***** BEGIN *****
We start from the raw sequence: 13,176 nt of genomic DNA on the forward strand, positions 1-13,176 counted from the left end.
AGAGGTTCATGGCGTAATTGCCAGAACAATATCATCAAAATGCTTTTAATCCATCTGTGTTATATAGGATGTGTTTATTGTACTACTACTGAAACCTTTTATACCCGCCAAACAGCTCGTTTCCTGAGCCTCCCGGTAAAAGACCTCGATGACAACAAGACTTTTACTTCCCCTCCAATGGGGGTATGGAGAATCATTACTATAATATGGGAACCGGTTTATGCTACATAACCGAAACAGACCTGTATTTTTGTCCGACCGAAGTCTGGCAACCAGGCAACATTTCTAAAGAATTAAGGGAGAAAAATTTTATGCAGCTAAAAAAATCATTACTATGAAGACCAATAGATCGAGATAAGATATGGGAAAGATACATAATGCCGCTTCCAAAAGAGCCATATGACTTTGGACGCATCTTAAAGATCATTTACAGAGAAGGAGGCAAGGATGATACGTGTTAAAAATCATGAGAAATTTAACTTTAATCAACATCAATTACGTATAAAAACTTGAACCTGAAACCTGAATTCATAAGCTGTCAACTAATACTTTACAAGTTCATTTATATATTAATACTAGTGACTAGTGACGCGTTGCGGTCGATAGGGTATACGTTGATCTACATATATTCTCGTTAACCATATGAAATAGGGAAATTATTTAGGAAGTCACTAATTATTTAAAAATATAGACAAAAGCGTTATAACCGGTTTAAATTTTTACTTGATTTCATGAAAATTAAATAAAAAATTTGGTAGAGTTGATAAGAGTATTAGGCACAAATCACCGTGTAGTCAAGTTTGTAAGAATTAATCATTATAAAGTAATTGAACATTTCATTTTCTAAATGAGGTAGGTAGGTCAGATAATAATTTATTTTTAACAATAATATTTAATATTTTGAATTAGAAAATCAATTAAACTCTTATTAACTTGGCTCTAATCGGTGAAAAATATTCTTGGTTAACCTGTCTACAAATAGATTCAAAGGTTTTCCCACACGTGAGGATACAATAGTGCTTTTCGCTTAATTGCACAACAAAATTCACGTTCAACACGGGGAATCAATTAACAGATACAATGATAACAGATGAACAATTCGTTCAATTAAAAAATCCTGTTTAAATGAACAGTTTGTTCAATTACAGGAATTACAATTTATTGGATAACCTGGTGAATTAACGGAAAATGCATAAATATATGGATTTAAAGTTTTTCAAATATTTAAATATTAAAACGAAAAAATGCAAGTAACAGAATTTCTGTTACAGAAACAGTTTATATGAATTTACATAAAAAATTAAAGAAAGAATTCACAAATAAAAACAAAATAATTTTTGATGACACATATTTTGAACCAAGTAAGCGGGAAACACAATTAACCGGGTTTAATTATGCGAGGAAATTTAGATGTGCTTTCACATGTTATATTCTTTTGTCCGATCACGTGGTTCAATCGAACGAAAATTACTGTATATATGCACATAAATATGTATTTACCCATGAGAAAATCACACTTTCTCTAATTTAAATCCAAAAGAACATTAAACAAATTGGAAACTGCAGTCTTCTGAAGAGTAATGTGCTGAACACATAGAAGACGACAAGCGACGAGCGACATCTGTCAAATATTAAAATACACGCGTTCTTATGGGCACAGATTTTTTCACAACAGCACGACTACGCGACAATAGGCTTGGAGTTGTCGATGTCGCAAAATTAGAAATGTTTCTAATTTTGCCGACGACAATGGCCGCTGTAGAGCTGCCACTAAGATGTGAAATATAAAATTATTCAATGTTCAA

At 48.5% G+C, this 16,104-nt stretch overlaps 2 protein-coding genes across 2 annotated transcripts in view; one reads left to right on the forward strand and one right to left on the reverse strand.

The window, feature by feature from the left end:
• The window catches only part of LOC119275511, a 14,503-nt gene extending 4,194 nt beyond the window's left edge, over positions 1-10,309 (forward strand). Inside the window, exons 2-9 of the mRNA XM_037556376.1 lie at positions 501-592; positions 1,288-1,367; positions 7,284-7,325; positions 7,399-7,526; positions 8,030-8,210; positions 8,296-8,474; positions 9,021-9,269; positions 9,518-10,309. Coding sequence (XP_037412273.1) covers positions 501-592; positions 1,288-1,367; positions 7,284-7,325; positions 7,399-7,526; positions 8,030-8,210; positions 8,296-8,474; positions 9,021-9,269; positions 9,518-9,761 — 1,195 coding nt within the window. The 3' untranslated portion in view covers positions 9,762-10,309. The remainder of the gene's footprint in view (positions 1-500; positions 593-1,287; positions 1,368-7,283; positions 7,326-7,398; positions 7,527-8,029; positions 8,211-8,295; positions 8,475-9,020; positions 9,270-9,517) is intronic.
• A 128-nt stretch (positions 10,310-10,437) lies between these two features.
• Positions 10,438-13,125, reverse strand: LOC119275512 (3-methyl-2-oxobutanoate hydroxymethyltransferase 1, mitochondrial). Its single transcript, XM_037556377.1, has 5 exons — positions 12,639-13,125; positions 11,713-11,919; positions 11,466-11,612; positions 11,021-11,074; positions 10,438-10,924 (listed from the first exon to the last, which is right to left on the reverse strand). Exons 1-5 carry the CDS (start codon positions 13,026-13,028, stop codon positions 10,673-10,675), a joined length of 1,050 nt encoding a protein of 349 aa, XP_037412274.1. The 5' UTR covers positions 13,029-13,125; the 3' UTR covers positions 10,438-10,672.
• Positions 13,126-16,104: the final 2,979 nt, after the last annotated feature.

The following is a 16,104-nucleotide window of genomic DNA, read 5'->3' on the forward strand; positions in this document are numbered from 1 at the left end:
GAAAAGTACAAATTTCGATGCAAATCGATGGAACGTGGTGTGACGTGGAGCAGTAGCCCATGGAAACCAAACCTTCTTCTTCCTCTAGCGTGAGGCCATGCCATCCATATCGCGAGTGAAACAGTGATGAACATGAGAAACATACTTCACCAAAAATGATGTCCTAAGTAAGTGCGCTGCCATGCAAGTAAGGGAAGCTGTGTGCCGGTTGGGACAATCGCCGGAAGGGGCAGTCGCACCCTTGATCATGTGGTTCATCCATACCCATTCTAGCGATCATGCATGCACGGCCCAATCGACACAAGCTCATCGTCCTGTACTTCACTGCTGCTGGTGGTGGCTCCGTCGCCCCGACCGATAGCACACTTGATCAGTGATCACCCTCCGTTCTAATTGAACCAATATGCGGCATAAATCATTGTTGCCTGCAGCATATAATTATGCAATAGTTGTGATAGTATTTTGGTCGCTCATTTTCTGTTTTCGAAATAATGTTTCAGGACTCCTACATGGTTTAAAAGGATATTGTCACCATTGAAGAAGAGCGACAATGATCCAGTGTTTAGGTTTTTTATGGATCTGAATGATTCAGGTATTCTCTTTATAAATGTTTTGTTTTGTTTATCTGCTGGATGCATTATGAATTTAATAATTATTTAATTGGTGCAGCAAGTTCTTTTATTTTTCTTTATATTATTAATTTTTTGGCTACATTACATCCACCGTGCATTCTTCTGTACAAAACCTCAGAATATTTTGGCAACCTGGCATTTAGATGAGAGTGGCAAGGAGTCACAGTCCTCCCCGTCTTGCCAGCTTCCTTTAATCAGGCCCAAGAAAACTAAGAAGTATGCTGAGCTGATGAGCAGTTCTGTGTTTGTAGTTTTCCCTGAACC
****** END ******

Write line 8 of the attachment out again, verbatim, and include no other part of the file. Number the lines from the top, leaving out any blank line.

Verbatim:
• Positions 13,126-16,104: the final 2,979 nt, after the last annotated feature.